Seismic imaging of Northwest Pacific and East Asia: New insight into volcanism, seismogenesis and geodynamics

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Recent studies on seismic imaging of the Northwest Pacific and East Asian region are reviewed. High-resolution tomographic images reveal significant lateral heterogeneities in the crust and upper mantle, which shed new light on interplate and intraplate volcanism, earthquake mechanism, and mantle dynamics. Significant recent advances in seismic imaging are tomographic inversions for 3-D distribution of seismic anisotropy and attenuation in the crust and upper mantle, which provide important new information on lithospheric deformation, mantle convection, melts and fluids associated with plate subductions and mantle dynamics. The results show that intraplate volcanism in NE Asia is caused by hot and wet upwelling flows in the big mantle wedge above the stagnant Pacific slab in the mantle transition zone. The subducting Pacific and Philippine Sea slabs exhibit mainly trench-parallel fast-velocity directions (FVDs) of azimuthal anisotropy, which may reflect frozen-in lattice-preferred orientation of aligned anisotropic minerals and/or shape-preferred orientation, such as transform faults formed at the mid-ocean ridge and normal faults produced at the outer-rise area near the trench axis. Trench-normal FVDs are generally revealed in the mantle wedge under the volcanic front and back-arc region, which may reflect corner flows in the mantle wedge due to the plate subduction and dehydration. Trench-normal FVDs also appear in the subslab mantle, which may reflect asthenospheric shear deformation associated with the overlying slab subduction. The nucleation of large earthquakes, including both crustal and megathrust events, is controlled by structural heterogeneities in and around seismogenic faults. The cause of deep-focus earthquakes is a subject of ongoing debate. A recent example is the 2015 Bonin deep earthquake (M 7.9, ~670 km depth), which was probably caused by joint effects of several factors, including the Pacific slab's fast deep subduction, slab tearing and thermal variation, stress changes and phase transformations in the slab, and complex interactions between the slab and ambient mantle. The key to future advances in seismic imaging is instrumentation. Gradual deployment of seismometers on seafloors and in those less instrumented land areas will be the most important task for seismologists from now. For this purpose, international cooperation of seismologists in different countries will be necessary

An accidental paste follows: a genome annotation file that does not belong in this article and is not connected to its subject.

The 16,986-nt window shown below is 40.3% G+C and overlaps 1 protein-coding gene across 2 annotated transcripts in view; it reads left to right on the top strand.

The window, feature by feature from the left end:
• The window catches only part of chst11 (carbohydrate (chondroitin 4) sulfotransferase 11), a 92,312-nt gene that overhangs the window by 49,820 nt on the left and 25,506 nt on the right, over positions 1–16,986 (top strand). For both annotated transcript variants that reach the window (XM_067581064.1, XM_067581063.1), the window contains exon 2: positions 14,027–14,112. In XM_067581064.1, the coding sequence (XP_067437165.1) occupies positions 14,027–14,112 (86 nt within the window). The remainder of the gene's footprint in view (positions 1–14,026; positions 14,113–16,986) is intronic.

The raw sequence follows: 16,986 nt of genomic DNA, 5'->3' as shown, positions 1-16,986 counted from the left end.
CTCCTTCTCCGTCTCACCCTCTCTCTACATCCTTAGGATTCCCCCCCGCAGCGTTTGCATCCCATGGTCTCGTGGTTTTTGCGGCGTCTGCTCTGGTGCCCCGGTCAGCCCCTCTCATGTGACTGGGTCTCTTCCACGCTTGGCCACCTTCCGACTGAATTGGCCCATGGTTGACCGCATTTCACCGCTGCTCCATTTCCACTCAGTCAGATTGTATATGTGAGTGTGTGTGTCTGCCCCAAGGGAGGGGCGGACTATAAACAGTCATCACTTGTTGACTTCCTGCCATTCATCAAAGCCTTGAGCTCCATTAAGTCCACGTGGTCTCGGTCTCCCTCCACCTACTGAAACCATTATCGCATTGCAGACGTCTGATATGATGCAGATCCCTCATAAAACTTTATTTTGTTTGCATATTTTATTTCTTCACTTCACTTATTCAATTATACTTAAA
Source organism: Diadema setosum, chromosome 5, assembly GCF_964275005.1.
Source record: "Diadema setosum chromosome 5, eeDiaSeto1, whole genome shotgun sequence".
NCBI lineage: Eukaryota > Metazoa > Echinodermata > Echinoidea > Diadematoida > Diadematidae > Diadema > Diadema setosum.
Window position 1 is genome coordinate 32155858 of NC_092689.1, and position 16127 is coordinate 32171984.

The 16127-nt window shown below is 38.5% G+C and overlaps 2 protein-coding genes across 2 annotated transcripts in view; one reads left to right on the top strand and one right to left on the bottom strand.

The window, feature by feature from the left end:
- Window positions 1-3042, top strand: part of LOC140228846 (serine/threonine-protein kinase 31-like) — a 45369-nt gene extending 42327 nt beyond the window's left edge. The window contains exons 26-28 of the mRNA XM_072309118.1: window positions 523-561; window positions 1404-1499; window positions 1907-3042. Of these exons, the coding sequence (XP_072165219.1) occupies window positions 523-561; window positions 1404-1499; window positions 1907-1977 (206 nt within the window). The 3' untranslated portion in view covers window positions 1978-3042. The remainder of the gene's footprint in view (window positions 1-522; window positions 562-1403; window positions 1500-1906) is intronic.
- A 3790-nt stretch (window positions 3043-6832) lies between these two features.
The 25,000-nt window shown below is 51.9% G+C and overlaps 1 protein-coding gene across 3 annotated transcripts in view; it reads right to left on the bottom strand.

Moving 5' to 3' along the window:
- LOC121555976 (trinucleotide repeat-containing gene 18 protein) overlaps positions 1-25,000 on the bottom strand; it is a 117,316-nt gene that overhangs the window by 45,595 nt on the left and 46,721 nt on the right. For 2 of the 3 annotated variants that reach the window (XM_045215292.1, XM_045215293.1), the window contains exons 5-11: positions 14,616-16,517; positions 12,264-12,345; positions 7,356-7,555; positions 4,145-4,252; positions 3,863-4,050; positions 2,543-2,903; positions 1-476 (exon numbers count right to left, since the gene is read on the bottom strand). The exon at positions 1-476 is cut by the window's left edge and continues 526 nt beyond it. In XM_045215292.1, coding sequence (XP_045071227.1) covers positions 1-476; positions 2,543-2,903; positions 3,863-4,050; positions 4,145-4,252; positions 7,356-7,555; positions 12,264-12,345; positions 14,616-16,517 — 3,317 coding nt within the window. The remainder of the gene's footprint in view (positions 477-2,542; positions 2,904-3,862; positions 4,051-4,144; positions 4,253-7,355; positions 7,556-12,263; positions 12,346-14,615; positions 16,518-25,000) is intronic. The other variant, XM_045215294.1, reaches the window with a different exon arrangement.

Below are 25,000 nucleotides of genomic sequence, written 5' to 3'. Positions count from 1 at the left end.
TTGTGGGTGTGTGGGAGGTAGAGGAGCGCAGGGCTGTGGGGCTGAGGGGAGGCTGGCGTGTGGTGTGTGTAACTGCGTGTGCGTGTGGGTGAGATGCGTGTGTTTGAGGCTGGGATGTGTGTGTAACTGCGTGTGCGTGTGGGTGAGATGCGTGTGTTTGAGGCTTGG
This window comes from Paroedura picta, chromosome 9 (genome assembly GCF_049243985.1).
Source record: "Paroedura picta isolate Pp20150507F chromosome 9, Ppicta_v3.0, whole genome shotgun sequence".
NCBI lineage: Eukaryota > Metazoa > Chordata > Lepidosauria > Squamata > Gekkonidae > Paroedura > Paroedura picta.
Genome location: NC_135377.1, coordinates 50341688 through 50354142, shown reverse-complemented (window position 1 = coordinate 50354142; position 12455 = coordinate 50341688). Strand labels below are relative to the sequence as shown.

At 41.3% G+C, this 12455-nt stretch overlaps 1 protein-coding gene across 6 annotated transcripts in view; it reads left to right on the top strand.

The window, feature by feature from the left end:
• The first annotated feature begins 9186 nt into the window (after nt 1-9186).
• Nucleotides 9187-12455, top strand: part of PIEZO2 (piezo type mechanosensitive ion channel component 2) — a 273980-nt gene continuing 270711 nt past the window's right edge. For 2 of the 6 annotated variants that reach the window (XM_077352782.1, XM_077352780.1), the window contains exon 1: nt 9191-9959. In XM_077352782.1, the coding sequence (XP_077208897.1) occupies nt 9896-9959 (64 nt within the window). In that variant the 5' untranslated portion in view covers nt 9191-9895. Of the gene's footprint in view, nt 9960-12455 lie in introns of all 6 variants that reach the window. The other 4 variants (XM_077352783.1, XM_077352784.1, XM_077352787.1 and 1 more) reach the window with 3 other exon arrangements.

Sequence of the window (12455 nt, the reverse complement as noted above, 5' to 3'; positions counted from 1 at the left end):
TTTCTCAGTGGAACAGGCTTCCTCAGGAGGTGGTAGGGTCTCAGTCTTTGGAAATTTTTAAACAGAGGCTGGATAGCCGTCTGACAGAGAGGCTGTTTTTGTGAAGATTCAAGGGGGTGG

Original languageEnglish
Article number103507
JournalEarth-Science Reviews
Publication statusPublished - 2021 Mar


  • Anisotropy
  • Attenuation
  • Big mantle wedge
  • Earthquakes
  • Intraplate volcanism
  • Seismic tomography
  • Subduction zones

ASJC Scopus subject areas

  • Earth and Planetary Sciences(all)


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